To clarify this idea, we think it is important to distinguish between the concepts of differentiating and separating. When we talk about the first, we refer to diversity by each being an individual with its unique characteristics and qualities; separation implies intolerance and/or aggression to this diversity. Do we have in mind how discrimination and racism separate us as a society? Or how a classist thought involves living in an indifferent environment with no difference in possibilities? Even when the reproduction of prejudices and stereotypes cause us to segregate ourselves from those we stereotype. Like these, there are more reasons that separate us as a society that are important to keep in mind, analyze them and reflect on them; with the intention of seeking a reunion and a reconstruction in order to grow and develop.
On the other hand, we recognize the fact that there are obstacles that prevent us from developing and uniting society. There are radical ideas, instilled in people in a deep-seated way, coming from years and from a culture that did not stop to think and to question that. We cannot pretend that homophobic people and the LGBTQ+ collective; anti-Semites and Jews or racists and racialists work together within society. It would be interesting to start thinking about the true origin of this. Drop the magnifying glass and look in the mirror. Think about the actions you take, what do you promote? Have you turned someone away because of the way they are or what they look like? Do you reproduce stereotypes? This is not a uniform and monotonous world; but, of one where differences are respected, there is harmony, tolerance and respect, and of a pluralistic society where diversity enriches. As madrichim and madrichot of Tnuot Noar we believe in a process of learning and change. We seek a world that is respectful, united, free, and value. We seek that there is no more sinat chinam and focus on promoting ahabat chinam.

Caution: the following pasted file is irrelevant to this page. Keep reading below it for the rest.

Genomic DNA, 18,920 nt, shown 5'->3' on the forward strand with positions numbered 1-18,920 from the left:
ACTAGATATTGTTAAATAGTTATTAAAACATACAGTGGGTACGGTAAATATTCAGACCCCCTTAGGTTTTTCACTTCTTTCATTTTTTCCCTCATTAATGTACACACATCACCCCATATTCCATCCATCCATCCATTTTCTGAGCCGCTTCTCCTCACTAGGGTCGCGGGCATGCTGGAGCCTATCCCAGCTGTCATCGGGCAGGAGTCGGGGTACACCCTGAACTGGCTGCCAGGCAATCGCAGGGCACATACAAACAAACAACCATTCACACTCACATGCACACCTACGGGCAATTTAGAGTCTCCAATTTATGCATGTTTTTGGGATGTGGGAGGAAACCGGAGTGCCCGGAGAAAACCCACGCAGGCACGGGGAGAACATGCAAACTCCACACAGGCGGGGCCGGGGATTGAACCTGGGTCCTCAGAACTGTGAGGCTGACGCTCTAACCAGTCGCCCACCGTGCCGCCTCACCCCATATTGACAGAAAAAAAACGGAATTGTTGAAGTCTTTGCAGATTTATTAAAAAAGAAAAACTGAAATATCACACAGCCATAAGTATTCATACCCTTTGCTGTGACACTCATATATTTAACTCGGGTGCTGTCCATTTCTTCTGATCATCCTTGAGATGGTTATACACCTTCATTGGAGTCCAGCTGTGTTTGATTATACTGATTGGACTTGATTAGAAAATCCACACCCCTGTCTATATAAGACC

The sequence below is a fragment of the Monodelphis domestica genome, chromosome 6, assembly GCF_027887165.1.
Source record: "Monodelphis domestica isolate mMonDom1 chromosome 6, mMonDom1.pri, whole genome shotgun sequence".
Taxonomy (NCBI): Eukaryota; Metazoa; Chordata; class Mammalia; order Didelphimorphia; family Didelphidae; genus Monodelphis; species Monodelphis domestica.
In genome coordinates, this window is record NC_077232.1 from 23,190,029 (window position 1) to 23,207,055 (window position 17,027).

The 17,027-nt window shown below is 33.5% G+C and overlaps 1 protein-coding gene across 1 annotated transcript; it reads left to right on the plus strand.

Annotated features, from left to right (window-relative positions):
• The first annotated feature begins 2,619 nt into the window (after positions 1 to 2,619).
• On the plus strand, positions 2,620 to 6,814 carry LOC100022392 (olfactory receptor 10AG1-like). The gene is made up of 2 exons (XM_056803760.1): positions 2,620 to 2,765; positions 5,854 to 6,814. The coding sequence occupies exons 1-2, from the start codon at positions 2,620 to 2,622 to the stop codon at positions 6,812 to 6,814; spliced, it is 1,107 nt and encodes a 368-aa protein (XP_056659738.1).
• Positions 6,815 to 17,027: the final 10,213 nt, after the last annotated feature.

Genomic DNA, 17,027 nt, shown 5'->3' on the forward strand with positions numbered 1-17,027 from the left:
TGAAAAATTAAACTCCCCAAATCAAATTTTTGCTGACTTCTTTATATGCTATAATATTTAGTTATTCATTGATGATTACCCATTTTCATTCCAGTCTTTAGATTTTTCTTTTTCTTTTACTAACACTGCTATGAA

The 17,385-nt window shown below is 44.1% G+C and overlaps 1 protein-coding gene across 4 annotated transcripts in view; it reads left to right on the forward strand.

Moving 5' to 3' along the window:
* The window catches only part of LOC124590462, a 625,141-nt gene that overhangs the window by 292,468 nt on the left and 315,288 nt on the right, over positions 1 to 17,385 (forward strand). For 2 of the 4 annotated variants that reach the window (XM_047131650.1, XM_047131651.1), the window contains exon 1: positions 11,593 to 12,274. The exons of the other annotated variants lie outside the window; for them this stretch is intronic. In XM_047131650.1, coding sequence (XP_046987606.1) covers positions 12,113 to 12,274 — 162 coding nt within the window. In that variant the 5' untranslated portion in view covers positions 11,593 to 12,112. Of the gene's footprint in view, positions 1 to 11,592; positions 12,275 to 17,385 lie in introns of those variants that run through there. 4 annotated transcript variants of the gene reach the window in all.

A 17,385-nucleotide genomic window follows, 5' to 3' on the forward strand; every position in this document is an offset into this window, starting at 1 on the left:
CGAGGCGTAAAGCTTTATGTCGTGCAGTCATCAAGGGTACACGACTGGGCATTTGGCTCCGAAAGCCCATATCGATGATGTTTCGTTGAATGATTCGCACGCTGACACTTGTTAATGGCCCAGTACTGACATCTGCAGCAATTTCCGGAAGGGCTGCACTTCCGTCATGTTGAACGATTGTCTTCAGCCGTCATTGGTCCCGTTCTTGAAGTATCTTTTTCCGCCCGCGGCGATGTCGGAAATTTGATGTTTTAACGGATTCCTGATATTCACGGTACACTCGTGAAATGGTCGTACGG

We want to give and share. We know it sounds utopian, which is difficult, but not impossible to bring about global change. This process involves the recognition of a conflict, to be aware of the problems that surround us and in which we are immersed. For this very reason we must have the capacity to forgive and forgive; not with the intention of forgetting, but of being willing to grow and build together. We know that this is not easy, we must be able to use memory and memory not as an anchor to the past, but as teaching for learning and change. The moment we “leave behind” mistakes, and take the proactive attitude of reuniting, meeting, and rebuilding; it is when we begin to walk together on the same path, with the same goal and dream in mind: to be a world where there is no more hatred, indifference and intolerance; because they have been replaced with love, respect, empathy and altruism.
Can you imagine that? Let’s take advantage of Your BAv and start acting. Let’s reflect on what we do and look for a better world. Not for nothing does the Talmud say that: “There were no major festivities for the people of Israel than the 15th of Av,” because it was on this date that union, brotherhood, and love ceased to be theories to become actions and realities. While we live in times of change, we still have a long way to go. We do the process every day, all together, with every decision we make.
אם אין אני לי, מי לי? וכשאני לעצמי, מה אני? ואם לא עכשיו, אימתי?
If I don’t take care of myself, who will? And if I only take care of myself, what am I?
And if it’s not now, when? (Pirkei Avot 1:14)
Shelí, Sheljá, Shelanu Jazak Ve’Ematz